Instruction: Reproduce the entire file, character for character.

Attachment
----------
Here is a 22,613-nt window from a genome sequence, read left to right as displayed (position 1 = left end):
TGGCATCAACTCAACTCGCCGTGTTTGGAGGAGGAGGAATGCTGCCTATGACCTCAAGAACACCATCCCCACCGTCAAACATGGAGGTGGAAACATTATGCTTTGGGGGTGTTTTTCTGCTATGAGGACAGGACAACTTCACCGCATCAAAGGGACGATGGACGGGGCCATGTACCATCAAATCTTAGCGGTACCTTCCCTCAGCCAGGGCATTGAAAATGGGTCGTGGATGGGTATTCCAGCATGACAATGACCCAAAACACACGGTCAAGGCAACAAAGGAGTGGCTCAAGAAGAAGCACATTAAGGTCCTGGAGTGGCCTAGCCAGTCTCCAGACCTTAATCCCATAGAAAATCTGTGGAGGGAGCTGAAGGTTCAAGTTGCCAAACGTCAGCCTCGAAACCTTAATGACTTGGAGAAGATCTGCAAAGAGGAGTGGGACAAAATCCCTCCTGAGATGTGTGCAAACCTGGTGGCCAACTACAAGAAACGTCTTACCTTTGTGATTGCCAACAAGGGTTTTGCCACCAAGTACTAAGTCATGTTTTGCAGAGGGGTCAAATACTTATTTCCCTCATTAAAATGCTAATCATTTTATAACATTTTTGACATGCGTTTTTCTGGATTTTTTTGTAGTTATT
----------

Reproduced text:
Here is a 22,613-nt window from a genome sequence, read left to right as displayed (position 1 = left end):
TGGCATCAACTCAACTCGCCGTGTTTGGAGGAGGAGGAATGCTGCCTATGACCTCAAGAACACCATCCCCACCGTCAAACATGGAGGTGGAAACATTATGCTTTGGGGGTGTTTTTCTGCTATGAGGACAGGACAACTTCACCGCATCAAAGGGACGATGGACGGGGCCATGTACCATCAAATCTTAGCGGTACCTTCCCTCAGCCAGGGCATTGAAAATGGGTCGTGGATGGGTATTCCAGCATGACAATGACCCAAAACACACGGTCAAGGCAACAAAGGAGTGGCTCAAGAAGAAGCACATTAAGGTCCTGGAGTGGCCTAGCCAGTCTCCAGACCTTAATCCCATAGAAAATCTGTGGAGGGAGCTGAAGGTTCAAGTTGCCAAACGTCAGCCTCGAAACCTTAATGACTTGGAGAAGATCTGCAAAGAGGAGTGGGACAAAATCCCTCCTGAGATGTGTGCAAACCTGGTGGCCAACTACAAGAAACGTCTTACCTTTGTGATTGCCAACAAGGGTTTTGCCACCAAGTACTAAGTCATGTTTTGCAGAGGGGTCAAATACTTATTTCCCTCATTAAAATGCTAATCATTTTATAACATTTTTGACATGCGTTTTTCTGGATTTTTTTGTAGTTATT